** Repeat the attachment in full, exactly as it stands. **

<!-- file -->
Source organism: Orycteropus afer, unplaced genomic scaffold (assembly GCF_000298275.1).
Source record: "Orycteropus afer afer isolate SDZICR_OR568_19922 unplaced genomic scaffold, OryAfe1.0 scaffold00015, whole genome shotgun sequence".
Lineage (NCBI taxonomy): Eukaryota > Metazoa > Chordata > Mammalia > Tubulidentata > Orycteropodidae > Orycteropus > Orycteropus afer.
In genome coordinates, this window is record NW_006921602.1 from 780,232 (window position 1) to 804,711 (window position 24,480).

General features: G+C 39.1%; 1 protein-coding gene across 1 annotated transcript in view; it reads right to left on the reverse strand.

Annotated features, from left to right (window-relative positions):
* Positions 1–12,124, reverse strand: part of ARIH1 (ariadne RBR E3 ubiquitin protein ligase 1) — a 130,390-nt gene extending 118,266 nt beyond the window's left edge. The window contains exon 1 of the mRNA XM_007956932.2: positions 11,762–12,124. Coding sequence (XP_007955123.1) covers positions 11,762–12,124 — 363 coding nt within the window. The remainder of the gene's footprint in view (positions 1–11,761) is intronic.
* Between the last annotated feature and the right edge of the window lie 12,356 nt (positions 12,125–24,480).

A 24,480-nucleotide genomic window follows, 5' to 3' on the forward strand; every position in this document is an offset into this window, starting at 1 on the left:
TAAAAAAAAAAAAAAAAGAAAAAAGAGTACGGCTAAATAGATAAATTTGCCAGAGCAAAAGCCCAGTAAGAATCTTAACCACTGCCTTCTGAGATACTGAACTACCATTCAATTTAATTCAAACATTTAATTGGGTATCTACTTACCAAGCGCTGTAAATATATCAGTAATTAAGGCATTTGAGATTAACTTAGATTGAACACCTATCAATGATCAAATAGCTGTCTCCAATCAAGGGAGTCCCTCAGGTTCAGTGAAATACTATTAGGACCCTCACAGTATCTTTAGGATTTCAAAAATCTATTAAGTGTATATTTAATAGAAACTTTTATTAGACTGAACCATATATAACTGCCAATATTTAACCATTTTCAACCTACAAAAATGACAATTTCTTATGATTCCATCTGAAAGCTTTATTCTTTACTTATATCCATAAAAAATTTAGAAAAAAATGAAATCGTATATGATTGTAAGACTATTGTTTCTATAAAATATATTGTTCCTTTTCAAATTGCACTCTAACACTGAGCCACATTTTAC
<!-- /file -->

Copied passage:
Source organism: Orycteropus afer, unplaced genomic scaffold (assembly GCF_000298275.1).
Source record: "Orycteropus afer afer isolate SDZICR_OR568_19922 unplaced genomic scaffold, OryAfe1.0 scaffold00015, whole genome shotgun sequence".
Lineage (NCBI taxonomy): Eukaryota > Metazoa > Chordata > Mammalia > Tubulidentata > Orycteropodidae > Orycteropus > Orycteropus afer.
In genome coordinates, this window is record NW_006921602.1 from 780,232 (window position 1) to 804,711 (window position 24,480).

General features: G+C 39.1%; 1 protein-coding gene across 1 annotated transcript in view; it reads right to left on the reverse strand.

Annotated features, from left to right (window-relative positions):
* Positions 1–12,124, reverse strand: part of ARIH1 (ariadne RBR E3 ubiquitin protein ligase 1) — a 130,390-nt gene extending 118,266 nt beyond the window's left edge. The window contains exon 1 of the mRNA XM_007956932.2: positions 11,762–12,124. Coding sequence (XP_007955123.1) covers positions 11,762–12,124 — 363 coding nt within the window. The remainder of the gene's footprint in view (positions 1–11,761) is intronic.
* Between the last annotated feature and the right edge of the window lie 12,356 nt (positions 12,125–24,480).

A 24,480-nucleotide genomic window follows, 5' to 3' on the forward strand; every position in this document is an offset into this window, starting at 1 on the left:
TAAAAAAAAAAAAAAAAGAAAAAAGAGTACGGCTAAATAGATAAATTTGCCAGAGCAAAAGCCCAGTAAGAATCTTAACCACTGCCTTCTGAGATACTGAACTACCATTCAATTTAATTCAAACATTTAATTGGGTATCTACTTACCAAGCGCTGTAAATATATCAGTAATTAAGGCATTTGAGATTAACTTAGATTGAACACCTATCAATGATCAAATAGCTGTCTCCAATCAAGGGAGTCCCTCAGGTTCAGTGAAATACTATTAGGACCCTCACAGTATCTTTAGGATTTCAAAAATCTATTAAGTGTATATTTAATAGAAACTTTTATTAGACTGAACCATATATAACTGCCAATATTTAACCATTTTCAACCTACAAAAATGACAATTTCTTATGATTCCATCTGAAAGCTTTATTCTTTACTTATATCCATAAAAAATTTAGAAAAAAATGAAATCGTATATGATTGTAAGACTATTGTTTCTATAAAATATATTGTTCCTTTTCAAATTGCACTCTAACACTGAGCCACATTTTAC